Honey bee health: a backyard perspective

When I look out my kitchen window, I see a peaceful scene with two honey bee colonies buzzing next to my vegetable garden.

Honey bee hives on the edge of a canola field. Photo: iStockphoto.com.

As a hobbyist beekeeper, I have a responsibility to keep my backyard colonies healthy. In turn, these healthy bees not only provide me with delicious honey, but also enhance the production of fruits and vegetables in my garden. Although my backyard is a microcosm of the much broader agricultural production systems which define Saskatchewan, healthy honey bee populations remain vital to the success of Saskatchewan’s agroeconomy.

Saskatchewan is home to approximately 112,000 honey bee colonies which produce approximately 25 per cent of Canada’s honey. One of the primary sources of nectar for Saskatchewan honey bees is canola. Each June and July, the canola bloom allows Saskatchewan beekeepers to produce some of the highest honey yields in Canada, with average honey harvests of 80 kilograms (kg) per colony in 2019.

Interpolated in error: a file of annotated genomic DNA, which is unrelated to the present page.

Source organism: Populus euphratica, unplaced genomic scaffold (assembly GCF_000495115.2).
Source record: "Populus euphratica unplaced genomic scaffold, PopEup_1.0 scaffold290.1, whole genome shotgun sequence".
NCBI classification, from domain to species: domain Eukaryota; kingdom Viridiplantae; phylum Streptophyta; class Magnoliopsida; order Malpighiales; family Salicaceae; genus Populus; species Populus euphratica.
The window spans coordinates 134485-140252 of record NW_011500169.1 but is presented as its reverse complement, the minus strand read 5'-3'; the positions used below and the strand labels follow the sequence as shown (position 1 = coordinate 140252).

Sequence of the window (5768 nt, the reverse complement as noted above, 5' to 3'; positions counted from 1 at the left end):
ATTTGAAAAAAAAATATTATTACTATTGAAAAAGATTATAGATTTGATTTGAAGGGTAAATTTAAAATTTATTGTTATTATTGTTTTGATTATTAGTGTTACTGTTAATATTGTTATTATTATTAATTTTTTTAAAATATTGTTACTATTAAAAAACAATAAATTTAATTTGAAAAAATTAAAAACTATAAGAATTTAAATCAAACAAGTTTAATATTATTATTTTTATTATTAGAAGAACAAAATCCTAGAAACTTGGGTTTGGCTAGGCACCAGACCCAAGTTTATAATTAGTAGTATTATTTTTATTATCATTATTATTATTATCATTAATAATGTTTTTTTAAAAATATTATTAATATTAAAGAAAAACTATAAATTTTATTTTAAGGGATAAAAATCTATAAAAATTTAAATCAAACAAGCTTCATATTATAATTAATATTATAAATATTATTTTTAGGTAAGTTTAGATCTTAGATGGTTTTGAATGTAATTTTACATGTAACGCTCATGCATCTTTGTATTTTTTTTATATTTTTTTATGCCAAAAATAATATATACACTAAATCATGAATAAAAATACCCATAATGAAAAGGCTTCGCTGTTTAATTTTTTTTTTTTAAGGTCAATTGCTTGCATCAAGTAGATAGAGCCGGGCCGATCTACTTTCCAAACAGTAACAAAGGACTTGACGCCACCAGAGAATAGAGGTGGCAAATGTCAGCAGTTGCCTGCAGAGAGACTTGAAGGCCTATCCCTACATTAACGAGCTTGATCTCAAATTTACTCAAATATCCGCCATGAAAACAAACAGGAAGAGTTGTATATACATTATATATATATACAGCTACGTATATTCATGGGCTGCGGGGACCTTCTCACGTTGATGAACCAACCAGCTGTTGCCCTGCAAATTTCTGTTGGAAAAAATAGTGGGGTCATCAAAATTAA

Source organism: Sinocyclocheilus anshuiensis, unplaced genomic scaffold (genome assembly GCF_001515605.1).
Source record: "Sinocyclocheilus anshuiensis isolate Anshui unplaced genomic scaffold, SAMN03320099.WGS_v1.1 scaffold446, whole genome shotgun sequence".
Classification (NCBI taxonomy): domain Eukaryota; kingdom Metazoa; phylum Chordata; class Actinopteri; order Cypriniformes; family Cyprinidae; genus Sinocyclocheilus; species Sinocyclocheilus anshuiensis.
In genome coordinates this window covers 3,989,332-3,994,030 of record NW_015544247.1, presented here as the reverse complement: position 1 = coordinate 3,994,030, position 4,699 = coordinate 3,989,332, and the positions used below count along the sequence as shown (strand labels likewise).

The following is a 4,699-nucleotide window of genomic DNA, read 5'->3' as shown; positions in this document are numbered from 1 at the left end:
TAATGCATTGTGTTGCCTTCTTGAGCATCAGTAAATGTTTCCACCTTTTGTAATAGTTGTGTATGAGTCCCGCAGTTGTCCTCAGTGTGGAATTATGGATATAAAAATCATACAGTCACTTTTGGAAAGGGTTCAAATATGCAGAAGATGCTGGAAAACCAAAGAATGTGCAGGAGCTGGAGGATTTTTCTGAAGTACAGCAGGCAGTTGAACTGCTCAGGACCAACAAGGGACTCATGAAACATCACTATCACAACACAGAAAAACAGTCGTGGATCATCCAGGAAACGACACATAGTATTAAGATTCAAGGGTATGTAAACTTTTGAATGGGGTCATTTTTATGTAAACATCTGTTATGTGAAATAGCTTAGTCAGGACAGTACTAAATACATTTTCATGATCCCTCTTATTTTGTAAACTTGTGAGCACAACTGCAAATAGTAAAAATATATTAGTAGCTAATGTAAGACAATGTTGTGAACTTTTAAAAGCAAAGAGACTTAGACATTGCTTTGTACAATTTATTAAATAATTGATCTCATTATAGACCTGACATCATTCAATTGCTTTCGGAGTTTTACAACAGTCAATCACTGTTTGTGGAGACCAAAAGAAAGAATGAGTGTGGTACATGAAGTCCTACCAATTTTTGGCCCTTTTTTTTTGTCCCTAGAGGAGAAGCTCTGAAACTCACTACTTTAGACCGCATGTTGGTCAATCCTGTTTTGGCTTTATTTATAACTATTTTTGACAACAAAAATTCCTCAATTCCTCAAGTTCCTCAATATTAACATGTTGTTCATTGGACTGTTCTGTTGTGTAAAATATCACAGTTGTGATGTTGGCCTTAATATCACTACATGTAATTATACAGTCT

Even though canola does not require insect pollination to reproduce, foraging honey bees are known to enhance canola yield and quality. A Canadian study found that the addition of three honey bee hives per hectare of canola increased yield by 46 per cent compared to canola fields with no honey bee hives, largely due to an increase in seeds per plant.

In Sweden, pollination of canola by honey bees and other wild insects was observed to increase seed weight and oil content, resulting in a 20 per cent contribution to the market value of the canola crop. The annual value of honey bee pollination services to canola production in Canada has been estimated at $1.7 billion, with an additional $1.4 billion contribution from the use of managed honey bee pollination to generate more productive, hybrid canola varieties.